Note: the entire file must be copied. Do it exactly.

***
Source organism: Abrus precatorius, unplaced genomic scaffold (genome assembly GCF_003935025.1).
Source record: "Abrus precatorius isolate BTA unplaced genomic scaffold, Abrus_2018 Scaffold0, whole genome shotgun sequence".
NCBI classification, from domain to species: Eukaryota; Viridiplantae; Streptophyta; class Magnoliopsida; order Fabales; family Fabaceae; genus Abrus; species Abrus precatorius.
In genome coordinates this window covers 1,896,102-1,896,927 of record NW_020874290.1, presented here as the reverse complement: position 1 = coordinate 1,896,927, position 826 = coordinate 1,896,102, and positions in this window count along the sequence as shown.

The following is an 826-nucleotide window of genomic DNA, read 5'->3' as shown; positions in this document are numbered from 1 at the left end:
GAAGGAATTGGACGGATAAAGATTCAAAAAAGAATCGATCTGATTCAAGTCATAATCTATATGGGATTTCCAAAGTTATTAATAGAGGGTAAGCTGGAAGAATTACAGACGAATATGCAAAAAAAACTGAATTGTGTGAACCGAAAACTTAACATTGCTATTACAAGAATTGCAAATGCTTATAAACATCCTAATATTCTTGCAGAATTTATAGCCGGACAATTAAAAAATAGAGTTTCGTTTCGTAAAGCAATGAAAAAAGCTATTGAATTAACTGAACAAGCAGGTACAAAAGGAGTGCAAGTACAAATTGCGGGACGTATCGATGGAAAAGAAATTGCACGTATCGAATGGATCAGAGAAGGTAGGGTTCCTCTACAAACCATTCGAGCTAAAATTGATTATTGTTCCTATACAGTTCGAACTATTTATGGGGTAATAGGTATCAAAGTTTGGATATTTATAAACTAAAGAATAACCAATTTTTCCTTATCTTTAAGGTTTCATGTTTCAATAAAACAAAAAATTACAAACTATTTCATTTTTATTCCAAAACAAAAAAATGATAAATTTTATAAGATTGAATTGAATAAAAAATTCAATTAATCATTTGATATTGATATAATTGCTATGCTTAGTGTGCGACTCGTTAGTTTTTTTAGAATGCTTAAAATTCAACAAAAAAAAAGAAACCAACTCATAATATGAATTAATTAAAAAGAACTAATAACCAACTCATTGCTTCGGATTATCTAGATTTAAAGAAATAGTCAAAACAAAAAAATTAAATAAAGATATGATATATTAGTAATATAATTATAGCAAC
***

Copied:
Source organism: Abrus precatorius, unplaced genomic scaffold (genome assembly GCF_003935025.1).
Source record: "Abrus precatorius isolate BTA unplaced genomic scaffold, Abrus_2018 Scaffold0, whole genome shotgun sequence".
NCBI classification, from domain to species: Eukaryota; Viridiplantae; Streptophyta; class Magnoliopsida; order Fabales; family Fabaceae; genus Abrus; species Abrus precatorius.
In genome coordinates this window covers 1,896,102-1,896,927 of record NW_020874290.1, presented here as the reverse complement: position 1 = coordinate 1,896,927, position 826 = coordinate 1,896,102, and positions in this window count along the sequence as shown.

The following is an 826-nucleotide window of genomic DNA, read 5'->3' as shown; positions in this document are numbered from 1 at the left end:
GAAGGAATTGGACGGATAAAGATTCAAAAAAGAATCGATCTGATTCAAGTCATAATCTATATGGGATTTCCAAAGTTATTAATAGAGGGTAAGCTGGAAGAATTACAGACGAATATGCAAAAAAAACTGAATTGTGTGAACCGAAAACTTAACATTGCTATTACAAGAATTGCAAATGCTTATAAACATCCTAATATTCTTGCAGAATTTATAGCCGGACAATTAAAAAATAGAGTTTCGTTTCGTAAAGCAATGAAAAAAGCTATTGAATTAACTGAACAAGCAGGTACAAAAGGAGTGCAAGTACAAATTGCGGGACGTATCGATGGAAAAGAAATTGCACGTATCGAATGGATCAGAGAAGGTAGGGTTCCTCTACAAACCATTCGAGCTAAAATTGATTATTGTTCCTATACAGTTCGAACTATTTATGGGGTAATAGGTATCAAAGTTTGGATATTTATAAACTAAAGAATAACCAATTTTTCCTTATCTTTAAGGTTTCATGTTTCAATAAAACAAAAAATTACAAACTATTTCATTTTTATTCCAAAACAAAAAAATGATAAATTTTATAAGATTGAATTGAATAAAAAATTCAATTAATCATTTGATATTGATATAATTGCTATGCTTAGTGTGCGACTCGTTAGTTTTTTTAGAATGCTTAAAATTCAACAAAAAAAAAGAAACCAACTCATAATATGAATTAATTAAAAAGAACTAATAACCAACTCATTGCTTCGGATTATCTAGATTTAAAGAAATAGTCAAAACAAAAAAATTAAATAAAGATATGATATATTAGTAATATAATTATAGCAAC